In all of these cases the kimono worked to reinforce white supremacy and patriarchy at the same time. Asianness and femininity are both shown as passive, self-indulgent, and lesser (and  therefore in need of bourgeois white men’s stern but loving guidance). Meanwhile, Sargent’s floppy, pink-cheeked lasses and Tennessee Williams’ wilting Southern belles wore kimonos to underscore their whiteness. Imagine a Japanese Blanche Dubois. The kimono would mean something else entirely. (PS “Blanche” literally means white.)

And now in anglo markets, a clothing style that was worn by men and women is sold as a feminine accessory. This is complicated by the fact that, as many cultures adopted to the nation state model of government, femininity became linked to “tradition.” So women often were expected to keep dress traditions alive while men adopted Western clothes. And the kimono itself was invented in the nineteenth century (based, of course, on earlier traditions) to preserve Japanese culture against encroaching Western influences. 

Anyway, I know…it’s a bummer because kimonos really are gorgeous.

So here is the good news!

The question of cultural appropriation is much more complicated than we can fully address here. However we do have some suggestions for how to meaningfully engage with this history. 

First, we are very wary of “stay in your lane” culture. Saying that people should only ever wear clothes that match their cultural heritage sounds kinda like something the Aryan Nation would approve of. Of course, we’re equally unimpressed by lazy arguments for “appreciation” and “inspiration.” So what’s a non-Japanese descended person to do? First, don’t call any loose and vaguely “oriental” robe a kimono. Do your homework and know what a kimono actually is. In fact, this is something we see as positive with this trend. Most people who aren’t Katy Perry or Kim Kardashian know that a kimono is a garment of Japanese origin. And that can be the beginning of real education and using fashion to debunk, rather than perpetuate, stereotypes. The upside of this trend is that provides opportunities for actual informed appreciation and knowledge circulation.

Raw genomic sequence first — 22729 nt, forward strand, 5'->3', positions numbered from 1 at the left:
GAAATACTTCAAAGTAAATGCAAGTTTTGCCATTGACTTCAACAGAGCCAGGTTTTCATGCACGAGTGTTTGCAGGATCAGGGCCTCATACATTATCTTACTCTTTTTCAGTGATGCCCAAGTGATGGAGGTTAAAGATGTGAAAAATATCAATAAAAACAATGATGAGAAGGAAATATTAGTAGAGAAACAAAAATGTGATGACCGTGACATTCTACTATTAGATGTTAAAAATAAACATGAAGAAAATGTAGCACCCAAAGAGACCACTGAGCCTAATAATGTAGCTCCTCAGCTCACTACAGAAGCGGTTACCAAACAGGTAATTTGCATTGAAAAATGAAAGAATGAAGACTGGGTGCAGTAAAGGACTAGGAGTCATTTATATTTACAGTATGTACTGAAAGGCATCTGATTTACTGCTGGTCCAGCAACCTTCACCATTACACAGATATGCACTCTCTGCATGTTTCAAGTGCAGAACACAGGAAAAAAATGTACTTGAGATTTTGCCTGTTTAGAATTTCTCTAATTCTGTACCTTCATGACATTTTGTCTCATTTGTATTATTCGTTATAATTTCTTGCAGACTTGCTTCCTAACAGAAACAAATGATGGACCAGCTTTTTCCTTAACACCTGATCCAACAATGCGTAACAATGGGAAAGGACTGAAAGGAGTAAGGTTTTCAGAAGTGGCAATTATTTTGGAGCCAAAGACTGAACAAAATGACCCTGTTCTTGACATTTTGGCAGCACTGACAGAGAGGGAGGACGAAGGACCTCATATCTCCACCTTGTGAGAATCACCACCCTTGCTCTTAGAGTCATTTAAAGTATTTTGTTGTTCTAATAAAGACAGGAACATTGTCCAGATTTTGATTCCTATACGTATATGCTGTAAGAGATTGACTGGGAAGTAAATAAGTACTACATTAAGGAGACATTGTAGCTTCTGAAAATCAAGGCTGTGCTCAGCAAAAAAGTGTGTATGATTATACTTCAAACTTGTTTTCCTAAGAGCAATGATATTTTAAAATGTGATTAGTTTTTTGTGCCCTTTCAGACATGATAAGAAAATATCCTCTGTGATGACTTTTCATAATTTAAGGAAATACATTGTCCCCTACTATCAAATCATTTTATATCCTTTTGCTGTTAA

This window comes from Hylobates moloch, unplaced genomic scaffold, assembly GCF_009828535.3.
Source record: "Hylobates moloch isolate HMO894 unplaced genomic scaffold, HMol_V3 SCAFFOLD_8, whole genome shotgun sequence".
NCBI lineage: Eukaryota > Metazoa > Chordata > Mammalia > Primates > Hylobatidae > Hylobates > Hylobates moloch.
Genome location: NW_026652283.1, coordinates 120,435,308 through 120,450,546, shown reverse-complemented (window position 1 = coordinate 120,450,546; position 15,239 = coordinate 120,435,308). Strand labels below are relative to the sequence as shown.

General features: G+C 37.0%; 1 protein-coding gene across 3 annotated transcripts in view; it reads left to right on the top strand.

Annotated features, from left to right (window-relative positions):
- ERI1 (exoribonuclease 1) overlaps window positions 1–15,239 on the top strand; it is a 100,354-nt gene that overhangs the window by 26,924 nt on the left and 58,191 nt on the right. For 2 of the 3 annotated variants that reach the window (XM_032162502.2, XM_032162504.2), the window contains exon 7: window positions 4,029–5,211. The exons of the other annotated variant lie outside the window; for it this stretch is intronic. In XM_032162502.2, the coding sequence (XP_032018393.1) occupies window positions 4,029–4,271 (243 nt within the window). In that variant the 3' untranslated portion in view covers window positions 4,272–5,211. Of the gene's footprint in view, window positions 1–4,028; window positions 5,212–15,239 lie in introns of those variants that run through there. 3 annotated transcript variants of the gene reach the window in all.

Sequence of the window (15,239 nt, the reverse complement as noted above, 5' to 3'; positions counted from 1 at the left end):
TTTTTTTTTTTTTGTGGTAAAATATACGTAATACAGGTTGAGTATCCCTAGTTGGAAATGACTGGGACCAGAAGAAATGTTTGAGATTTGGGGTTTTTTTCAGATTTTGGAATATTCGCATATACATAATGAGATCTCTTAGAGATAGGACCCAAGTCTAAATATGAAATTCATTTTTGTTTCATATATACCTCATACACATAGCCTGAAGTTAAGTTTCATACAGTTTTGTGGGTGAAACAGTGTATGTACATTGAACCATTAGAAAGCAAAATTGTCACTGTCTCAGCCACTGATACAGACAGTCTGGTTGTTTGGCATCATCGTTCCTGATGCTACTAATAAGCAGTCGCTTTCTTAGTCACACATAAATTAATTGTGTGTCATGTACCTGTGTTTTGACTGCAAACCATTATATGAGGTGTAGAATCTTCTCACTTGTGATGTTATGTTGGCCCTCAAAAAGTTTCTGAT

Our second suggestion is the same as always — listen first and then collaborate. Instead of “being inspired” by Japanese styles, work with and buy Japanese designers. If you can’t do that, maybe just buy a flowery robe? 

So, we’re not saying to get rid of your kimono. But understand the history you’re invoking when you wear it — and that this history will be different depending on what kind of body takes it up. Also understand that undoing this history will take a lot more than making a choice about whether or not to wear a particular item of clothing. However, as we’ve seen, it’s a starting point to understanding how contemporary power dynamics are connected to a longer history, which points us to ways we can start to unravel the past and weave a better future.  

If you’re looking for more resources to engage with Japanese and Japanese-American fashion, culture, and history, Kelly Corcoran, PhD in Linguistics from UC Davis, provided us with “some English language resources for the kimono community for anyone interested in wafuku or traditional Japanese clothing.” According to Corcoran, “The modern kimono industry heavily promotes to the global fashion community.” As does “the Japanese government to an extent, as part of a larger “Cool in Japan” export tourism push.”

Some resources:

SF Japantown not only has shops selling traditional wafuku but also brands like Sou Sou which sell clothing with traditionally inspired silhouettes.

Street fashion brands like lolita brands put out yukata for the summer

An example of collaboration between Japanese and African designers

Sheila Cliffe:

A kimono stylist:

Response to kimono stylist thread:…

American seller of wafuku:

Modern Kimono Magazine

Some fallout from Kim K: A letter from the Mayor of Kyoto

[Thanks, Kelly! -The Dismantlers]